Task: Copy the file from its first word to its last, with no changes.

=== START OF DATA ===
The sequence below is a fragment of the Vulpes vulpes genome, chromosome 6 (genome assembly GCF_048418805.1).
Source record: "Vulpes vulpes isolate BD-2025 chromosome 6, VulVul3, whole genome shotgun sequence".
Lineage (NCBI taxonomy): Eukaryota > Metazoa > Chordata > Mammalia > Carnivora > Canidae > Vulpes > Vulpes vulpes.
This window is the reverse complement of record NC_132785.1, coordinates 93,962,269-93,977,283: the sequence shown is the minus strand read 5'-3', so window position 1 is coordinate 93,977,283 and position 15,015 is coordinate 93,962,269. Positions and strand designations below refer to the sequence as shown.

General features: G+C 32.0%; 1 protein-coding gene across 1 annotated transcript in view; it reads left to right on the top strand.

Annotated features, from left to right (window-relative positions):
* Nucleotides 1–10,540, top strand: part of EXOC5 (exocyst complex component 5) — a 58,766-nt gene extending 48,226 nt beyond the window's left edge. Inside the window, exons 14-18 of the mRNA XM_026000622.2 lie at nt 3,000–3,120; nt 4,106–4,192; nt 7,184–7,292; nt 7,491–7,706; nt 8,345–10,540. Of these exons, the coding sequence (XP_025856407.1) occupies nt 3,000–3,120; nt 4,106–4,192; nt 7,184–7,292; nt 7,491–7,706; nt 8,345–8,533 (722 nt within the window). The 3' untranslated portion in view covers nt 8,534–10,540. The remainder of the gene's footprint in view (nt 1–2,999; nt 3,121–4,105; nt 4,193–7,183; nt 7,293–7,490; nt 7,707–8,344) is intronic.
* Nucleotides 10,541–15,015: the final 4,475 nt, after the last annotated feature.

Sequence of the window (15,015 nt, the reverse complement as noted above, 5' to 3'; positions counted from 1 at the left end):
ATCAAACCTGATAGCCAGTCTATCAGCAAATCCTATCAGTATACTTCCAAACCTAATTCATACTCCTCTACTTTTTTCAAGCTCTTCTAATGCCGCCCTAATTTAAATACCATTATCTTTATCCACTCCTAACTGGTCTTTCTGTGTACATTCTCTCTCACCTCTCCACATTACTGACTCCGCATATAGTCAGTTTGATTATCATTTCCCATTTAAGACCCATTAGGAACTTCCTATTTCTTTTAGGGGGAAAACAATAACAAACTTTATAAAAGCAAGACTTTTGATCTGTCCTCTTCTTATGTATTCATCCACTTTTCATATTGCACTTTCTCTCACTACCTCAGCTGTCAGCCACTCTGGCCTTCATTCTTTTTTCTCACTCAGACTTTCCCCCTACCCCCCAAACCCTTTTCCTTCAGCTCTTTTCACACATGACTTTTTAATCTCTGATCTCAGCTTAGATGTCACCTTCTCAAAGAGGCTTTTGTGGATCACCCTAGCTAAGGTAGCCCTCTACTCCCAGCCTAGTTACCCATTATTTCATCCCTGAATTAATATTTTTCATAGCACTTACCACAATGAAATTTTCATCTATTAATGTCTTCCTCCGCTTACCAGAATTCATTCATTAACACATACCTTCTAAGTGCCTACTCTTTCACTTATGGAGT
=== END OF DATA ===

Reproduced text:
The sequence below is a fragment of the Vulpes vulpes genome, chromosome 6 (genome assembly GCF_048418805.1).
Source record: "Vulpes vulpes isolate BD-2025 chromosome 6, VulVul3, whole genome shotgun sequence".
Lineage (NCBI taxonomy): Eukaryota > Metazoa > Chordata > Mammalia > Carnivora > Canidae > Vulpes > Vulpes vulpes.
This window is the reverse complement of record NC_132785.1, coordinates 93,962,269-93,977,283: the sequence shown is the minus strand read 5'-3', so window position 1 is coordinate 93,977,283 and position 15,015 is coordinate 93,962,269. Positions and strand designations below refer to the sequence as shown.

General features: G+C 32.0%; 1 protein-coding gene across 1 annotated transcript in view; it reads left to right on the top strand.

Annotated features, from left to right (window-relative positions):
* Nucleotides 1–10,540, top strand: part of EXOC5 (exocyst complex component 5) — a 58,766-nt gene extending 48,226 nt beyond the window's left edge. Inside the window, exons 14-18 of the mRNA XM_026000622.2 lie at nt 3,000–3,120; nt 4,106–4,192; nt 7,184–7,292; nt 7,491–7,706; nt 8,345–10,540. Of these exons, the coding sequence (XP_025856407.1) occupies nt 3,000–3,120; nt 4,106–4,192; nt 7,184–7,292; nt 7,491–7,706; nt 8,345–8,533 (722 nt within the window). The 3' untranslated portion in view covers nt 8,534–10,540. The remainder of the gene's footprint in view (nt 1–2,999; nt 3,121–4,105; nt 4,193–7,183; nt 7,293–7,490; nt 7,707–8,344) is intronic.
* Nucleotides 10,541–15,015: the final 4,475 nt, after the last annotated feature.

Sequence of the window (15,015 nt, the reverse complement as noted above, 5' to 3'; positions counted from 1 at the left end):
ATCAAACCTGATAGCCAGTCTATCAGCAAATCCTATCAGTATACTTCCAAACCTAATTCATACTCCTCTACTTTTTTCAAGCTCTTCTAATGCCGCCCTAATTTAAATACCATTATCTTTATCCACTCCTAACTGGTCTTTCTGTGTACATTCTCTCTCACCTCTCCACATTACTGACTCCGCATATAGTCAGTTTGATTATCATTTCCCATTTAAGACCCATTAGGAACTTCCTATTTCTTTTAGGGGGAAAACAATAACAAACTTTATAAAAGCAAGACTTTTGATCTGTCCTCTTCTTATGTATTCATCCACTTTTCATATTGCACTTTCTCTCACTACCTCAGCTGTCAGCCACTCTGGCCTTCATTCTTTTTTCTCACTCAGACTTTCCCCCTACCCCCCAAACCCTTTTCCTTCAGCTCTTTTCACACATGACTTTTTAATCTCTGATCTCAGCTTAGATGTCACCTTCTCAAAGAGGCTTTTGTGGATCACCCTAGCTAAGGTAGCCCTCTACTCCCAGCCTAGTTACCCATTATTTCATCCCTGAATTAATATTTTTCATAGCACTTACCACAATGAAATTTTCATCTATTAATGTCTTCCTCCGCTTACCAGAATTCATTCATTAACACATACCTTCTAAGTGCCTACTCTTTCACTTATGGAGT